To help employees adjust to remote work, understand their personalities

April 8, 2020

It will be weeks and may be months before the COVID-19 crisis slows to the point where we can return to business as usual. In the meantime, companies have to buckle down and adjust to remote operations. Organizations who may not even have considered letting a significant portion of their employees work from home are now being forced to adjust to having to operate with the majority of their staff operating remotely. 

Many employees of course have already been working from home, and many more have been wanting to for quite some time. However, many workers who do not want to work from home--and even  a significant portion of those who want to--may find that it’s not exactly what they anticipated. In fact, lots of those who would normally enjoy it may find it to be oppressive under the current circumstances where the normal social activities that counter-balance the solitude of remote work have been put on hold--in some states under penalty of fines or imprisonment. And for everyone, the sudden and unplanned shift to remote working means that many who relied on the natural work/life boundaries of office life may fall into the ‘always-on’ trap, where work and life are blurred. 

How ‘shelter-in-place’ affects different personality types
Personality plays a clear role in how individuals react to this crisis, and even those preferring Introversion, who would normally enjoy a degree of solitude, may have difficulty. But an understanding of how personality type relates to preferences for remote working can help companies, teams and individuals adjust intelligently and productively to our new reality. 
The Myers-Briggs Type Indicator® (MBTI®) assessment (disclosure: my company distributes this assessment) provides a model for understanding the dynamics of remote work that looks at four areas of personality. By understanding our preferences for work and socializing along these dimensions, we can implement strategies to cope:

Extraversion/Introversion looks at whether we prefer to focus our attention on the outside world (Extraversion), or on our inner world of thoughts and feelings (Introversion). The kinetic, highly social and active life that Extraverts thrive on may be very difficult to recreate within the confines of your own residence. This makes it doubly important for people with this preference to stay regularly connected through collaboration and chat tools like Skype and Zoom--both person-to-person, and through group meetings or chats.

Regular breaks from the routine and efforts to bring in outside stimulation may help ease the burden. As these can also be distractions, however, it may be important to plan time a little more carefully to ensure that there is enough space for distraction-free work.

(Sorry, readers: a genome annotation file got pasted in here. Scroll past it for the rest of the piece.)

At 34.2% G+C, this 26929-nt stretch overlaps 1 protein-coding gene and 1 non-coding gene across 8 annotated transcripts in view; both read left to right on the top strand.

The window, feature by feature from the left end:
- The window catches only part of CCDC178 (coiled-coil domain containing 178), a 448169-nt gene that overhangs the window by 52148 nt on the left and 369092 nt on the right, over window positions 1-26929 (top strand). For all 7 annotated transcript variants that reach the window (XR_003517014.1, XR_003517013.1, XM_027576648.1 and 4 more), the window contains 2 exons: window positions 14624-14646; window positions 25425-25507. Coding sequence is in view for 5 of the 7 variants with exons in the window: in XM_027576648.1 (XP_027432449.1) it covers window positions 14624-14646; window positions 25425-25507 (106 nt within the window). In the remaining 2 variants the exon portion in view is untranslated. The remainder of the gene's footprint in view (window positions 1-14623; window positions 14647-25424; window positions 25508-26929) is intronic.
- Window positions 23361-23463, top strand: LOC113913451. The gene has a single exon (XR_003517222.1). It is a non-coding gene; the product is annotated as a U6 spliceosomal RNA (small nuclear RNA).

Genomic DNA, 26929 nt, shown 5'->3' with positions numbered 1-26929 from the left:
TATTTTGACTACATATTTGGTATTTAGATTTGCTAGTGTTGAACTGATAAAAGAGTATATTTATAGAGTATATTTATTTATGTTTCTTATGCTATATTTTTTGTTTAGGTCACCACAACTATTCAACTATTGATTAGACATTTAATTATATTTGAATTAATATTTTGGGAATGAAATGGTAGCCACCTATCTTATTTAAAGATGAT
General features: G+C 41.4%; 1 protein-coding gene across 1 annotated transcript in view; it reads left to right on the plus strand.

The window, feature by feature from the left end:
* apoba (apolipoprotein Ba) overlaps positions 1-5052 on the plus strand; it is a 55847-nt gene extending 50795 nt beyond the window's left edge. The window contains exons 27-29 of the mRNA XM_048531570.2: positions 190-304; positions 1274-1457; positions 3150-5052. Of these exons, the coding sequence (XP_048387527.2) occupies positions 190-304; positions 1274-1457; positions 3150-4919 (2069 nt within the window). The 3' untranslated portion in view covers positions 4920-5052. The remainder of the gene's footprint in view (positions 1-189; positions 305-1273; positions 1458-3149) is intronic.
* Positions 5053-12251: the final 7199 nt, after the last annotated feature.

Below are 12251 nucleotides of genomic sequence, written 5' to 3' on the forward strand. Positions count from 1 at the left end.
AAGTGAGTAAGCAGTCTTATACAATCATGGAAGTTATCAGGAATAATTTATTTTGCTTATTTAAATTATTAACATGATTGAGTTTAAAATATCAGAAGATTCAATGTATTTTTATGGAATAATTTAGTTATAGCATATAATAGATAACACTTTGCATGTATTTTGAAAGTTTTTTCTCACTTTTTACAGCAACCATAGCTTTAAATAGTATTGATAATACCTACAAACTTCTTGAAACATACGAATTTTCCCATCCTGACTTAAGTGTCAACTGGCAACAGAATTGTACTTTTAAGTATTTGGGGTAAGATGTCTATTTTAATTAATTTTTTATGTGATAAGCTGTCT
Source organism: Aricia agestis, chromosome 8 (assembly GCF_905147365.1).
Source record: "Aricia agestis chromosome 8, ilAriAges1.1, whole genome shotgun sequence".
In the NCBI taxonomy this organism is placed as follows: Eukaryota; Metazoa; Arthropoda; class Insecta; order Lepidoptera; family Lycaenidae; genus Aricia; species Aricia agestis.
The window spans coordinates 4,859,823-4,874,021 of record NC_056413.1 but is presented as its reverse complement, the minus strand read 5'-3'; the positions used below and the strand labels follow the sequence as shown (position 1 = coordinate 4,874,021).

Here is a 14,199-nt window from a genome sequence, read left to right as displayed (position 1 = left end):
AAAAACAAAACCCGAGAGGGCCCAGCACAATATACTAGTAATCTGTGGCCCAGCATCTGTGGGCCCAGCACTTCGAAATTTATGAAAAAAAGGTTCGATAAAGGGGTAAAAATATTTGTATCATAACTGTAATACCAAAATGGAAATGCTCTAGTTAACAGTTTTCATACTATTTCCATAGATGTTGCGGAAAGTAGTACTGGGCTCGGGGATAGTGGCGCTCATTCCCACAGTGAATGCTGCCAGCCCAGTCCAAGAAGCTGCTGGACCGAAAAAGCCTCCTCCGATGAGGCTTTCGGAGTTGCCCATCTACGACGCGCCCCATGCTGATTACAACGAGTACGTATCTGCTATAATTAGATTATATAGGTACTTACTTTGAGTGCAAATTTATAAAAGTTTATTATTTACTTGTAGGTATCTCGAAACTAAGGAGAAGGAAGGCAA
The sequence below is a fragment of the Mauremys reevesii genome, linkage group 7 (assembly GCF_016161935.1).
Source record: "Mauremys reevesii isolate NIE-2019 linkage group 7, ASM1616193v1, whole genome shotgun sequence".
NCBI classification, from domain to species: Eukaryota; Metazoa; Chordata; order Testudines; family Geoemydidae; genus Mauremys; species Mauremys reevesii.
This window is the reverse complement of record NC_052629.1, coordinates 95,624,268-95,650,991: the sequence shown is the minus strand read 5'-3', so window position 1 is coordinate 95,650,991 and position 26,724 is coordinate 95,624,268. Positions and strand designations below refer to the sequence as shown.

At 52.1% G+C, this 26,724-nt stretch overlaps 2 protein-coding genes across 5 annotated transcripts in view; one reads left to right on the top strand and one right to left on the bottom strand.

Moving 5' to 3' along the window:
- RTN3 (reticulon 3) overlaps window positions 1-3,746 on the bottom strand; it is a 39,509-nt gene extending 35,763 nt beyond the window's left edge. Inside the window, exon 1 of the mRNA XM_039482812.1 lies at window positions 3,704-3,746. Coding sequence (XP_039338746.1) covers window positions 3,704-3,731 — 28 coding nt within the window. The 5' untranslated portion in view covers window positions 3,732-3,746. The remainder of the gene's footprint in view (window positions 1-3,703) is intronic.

Introverts who thrive on peace and tranquillity may need to remember to take a break from the deep focus that they may be enjoying, as they may ultimately find that it drains their energy. Additionally, it’s important to keep in mind that everyone--Introverts as well as Extraverts--needs social interaction. So be sure that everyone has opportunities to interact with other team members. 

Sensing/Intuition involves whether we prefer to deal with detailed, concrete information (Sensing) or the big picture (Intuition). For employees who prefer Sensing, maintaining regular contact is critical, as it will help balance a tendency to get mired in the details of work, and a feeling of losing touch with the real world. Those preferring intuition may be inclined to over-complicate things--occasionally talking with someone with the opposite preference (Sensing) may help them refocus their attention on those things that are truly important. 

Thinking/Feeling has to do with whether we prefer to make decisions on the basis of objective logic (Thinking) or on the basis of our values and how people will be affected (Feeling). Without the benefit of person-to-person social communication, someone with a Thinking preference may come across as impersonal and even terse in email and IM. Remind them to take care to maintain a human touch, and remind employees with a Feeling preference not to take the occasional ‘to-the-point’ email personally.  

Judging/Perceiving describes whether we prefer to live our lives in an ordered, structured way (Judging) or in a more open, spontaneous way (Perceiving). Those who prefer Judging like structure and planning, and for them being thrust into a work-from-home environment may be discombobulating. Anything you can do that helps them get into a routine quickly will be beneficial, such as clear objectives and start/stop times for projects and working hours. Those with a Perceiving preference, on the other hand, may like the newfound flexibility of remote work. However, they need to be aware that if they communicate with team members during off hours, it may not be helpful or welcome. In such cases, having clear guidelines for what is considered urgent may help so that colleagues don’t think they have to be ‘on call’--this is particularly important for managers and executives. 

We all have to be flexible in these shifting times
There’s no doubt Covid-19 is proving to be disruptive across all industries, and stress levels are going to be much higher than normal. Those companies that learn to adapt quickly to the changes are likely to fare the best. When it comes to helping a team manage through intense change, there is no better starting point than understanding the personalities and preferences for work and social interaction of your team members. 

 

See original article in HR.com